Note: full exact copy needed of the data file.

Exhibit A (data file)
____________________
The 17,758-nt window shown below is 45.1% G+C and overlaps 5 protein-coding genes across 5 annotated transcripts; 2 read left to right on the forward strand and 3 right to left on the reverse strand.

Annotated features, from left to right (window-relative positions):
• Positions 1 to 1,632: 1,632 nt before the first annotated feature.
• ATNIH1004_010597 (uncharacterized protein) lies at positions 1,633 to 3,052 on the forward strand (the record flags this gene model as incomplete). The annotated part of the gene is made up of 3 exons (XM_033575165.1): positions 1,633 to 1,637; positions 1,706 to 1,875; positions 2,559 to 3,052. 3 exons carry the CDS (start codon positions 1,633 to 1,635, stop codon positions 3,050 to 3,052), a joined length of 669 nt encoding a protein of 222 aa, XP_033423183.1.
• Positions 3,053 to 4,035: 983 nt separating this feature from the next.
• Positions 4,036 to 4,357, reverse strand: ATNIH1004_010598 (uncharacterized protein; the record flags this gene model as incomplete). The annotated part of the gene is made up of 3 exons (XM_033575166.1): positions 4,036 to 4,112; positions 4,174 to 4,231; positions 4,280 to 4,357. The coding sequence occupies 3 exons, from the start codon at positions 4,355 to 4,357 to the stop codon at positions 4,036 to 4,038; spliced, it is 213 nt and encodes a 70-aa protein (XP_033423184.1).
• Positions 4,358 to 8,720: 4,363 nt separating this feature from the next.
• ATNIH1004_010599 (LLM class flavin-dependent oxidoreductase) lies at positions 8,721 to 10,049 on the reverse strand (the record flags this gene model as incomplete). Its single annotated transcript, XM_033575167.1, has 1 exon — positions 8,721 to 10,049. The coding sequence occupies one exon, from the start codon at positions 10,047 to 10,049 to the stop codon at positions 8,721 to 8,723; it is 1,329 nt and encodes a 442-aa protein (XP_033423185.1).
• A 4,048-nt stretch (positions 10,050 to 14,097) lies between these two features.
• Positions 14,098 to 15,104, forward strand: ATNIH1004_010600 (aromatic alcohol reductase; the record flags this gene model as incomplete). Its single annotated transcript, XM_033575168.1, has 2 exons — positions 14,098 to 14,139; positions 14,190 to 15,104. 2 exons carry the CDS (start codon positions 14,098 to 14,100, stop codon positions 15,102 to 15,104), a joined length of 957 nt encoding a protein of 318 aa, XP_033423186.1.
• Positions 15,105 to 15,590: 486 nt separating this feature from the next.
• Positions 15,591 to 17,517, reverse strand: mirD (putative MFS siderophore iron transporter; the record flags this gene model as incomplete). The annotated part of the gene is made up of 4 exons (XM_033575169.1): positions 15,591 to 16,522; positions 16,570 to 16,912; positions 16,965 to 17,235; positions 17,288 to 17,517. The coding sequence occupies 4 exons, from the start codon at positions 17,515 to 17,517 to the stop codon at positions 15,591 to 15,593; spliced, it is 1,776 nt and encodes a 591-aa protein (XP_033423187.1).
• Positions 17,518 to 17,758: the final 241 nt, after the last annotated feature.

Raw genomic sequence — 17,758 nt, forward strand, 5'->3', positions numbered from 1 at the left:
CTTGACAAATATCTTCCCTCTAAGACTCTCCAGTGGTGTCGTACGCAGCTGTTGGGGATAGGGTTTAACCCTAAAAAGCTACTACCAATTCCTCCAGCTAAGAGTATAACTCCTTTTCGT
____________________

The 17,758-nt window shown below is 45.1% G+C and overlaps 5 protein-coding genes across 5 annotated transcripts; 2 read left to right on the forward strand and 3 right to left on the reverse strand.

Annotated features, from left to right (window-relative positions):
• Positions 1 to 1,632: 1,632 nt before the first annotated feature.
• ATNIH1004_010597 (uncharacterized protein) lies at positions 1,633 to 3,052 on the forward strand (the record flags this gene model as incomplete). The annotated part of the gene is made up of 3 exons (XM_033575165.1): positions 1,633 to 1,637; positions 1,706 to 1,875; positions 2,559 to 3,052. 3 exons carry the CDS (start codon positions 1,633 to 1,635, stop codon positions 3,050 to 3,052), a joined length of 669 nt encoding a protein of 222 aa, XP_033423183.1.
• Positions 3,053 to 4,035: 983 nt separating this feature from the next.
• Positions 4,036 to 4,357, reverse strand: ATNIH1004_010598 (uncharacterized protein; the record flags this gene model as incomplete). The annotated part of the gene is made up of 3 exons (XM_033575166.1): positions 4,036 to 4,112; positions 4,174 to 4,231; positions 4,280 to 4,357. The coding sequence occupies 3 exons, from the start codon at positions 4,355 to 4,357 to the stop codon at positions 4,036 to 4,038; spliced, it is 213 nt and encodes a 70-aa protein (XP_033423184.1).
• Positions 4,358 to 8,720: 4,363 nt separating this feature from the next.
• ATNIH1004_010599 (LLM class flavin-dependent oxidoreductase) lies at positions 8,721 to 10,049 on the reverse strand (the record flags this gene model as incomplete). Its single annotated transcript, XM_033575167.1, has 1 exon — positions 8,721 to 10,049. The coding sequence occupies one exon, from the start codon at positions 10,047 to 10,049 to the stop codon at positions 8,721 to 8,723; it is 1,329 nt and encodes a 442-aa protein (XP_033423185.1).
• A 4,048-nt stretch (positions 10,050 to 14,097) lies between these two features.
• Positions 14,098 to 15,104, forward strand: ATNIH1004_010600 (aromatic alcohol reductase; the record flags this gene model as incomplete). Its single annotated transcript, XM_033575168.1, has 2 exons — positions 14,098 to 14,139; positions 14,190 to 15,104. 2 exons carry the CDS (start codon positions 14,098 to 14,100, stop codon positions 15,102 to 15,104), a joined length of 957 nt encoding a protein of 318 aa, XP_033423186.1.
• Positions 15,105 to 15,590: 486 nt separating this feature from the next.
• Positions 15,591 to 17,517, reverse strand: mirD (putative MFS siderophore iron transporter; the record flags this gene model as incomplete). The annotated part of the gene is made up of 4 exons (XM_033575169.1): positions 15,591 to 16,522; positions 16,570 to 16,912; positions 16,965 to 17,235; positions 17,288 to 17,517. The coding sequence occupies 4 exons, from the start codon at positions 17,515 to 17,517 to the stop codon at positions 15,591 to 15,593; spliced, it is 1,776 nt and encodes a 591-aa protein (XP_033423187.1).
• Positions 17,518 to 17,758: the final 241 nt, after the last annotated feature.

Raw genomic sequence — 17,758 nt, forward strand, 5'->3', positions numbered from 1 at the left:
CTTGACAAATATCTTCCCTCTAAGACTCTCCAGTGGTGTCGTACGCAGCTGTTGGGGATAGGGTTTAACCCTAAAAAGCTACTACCAATTCCTCCAGCTAAGAGTATAACTCCTTTTCGT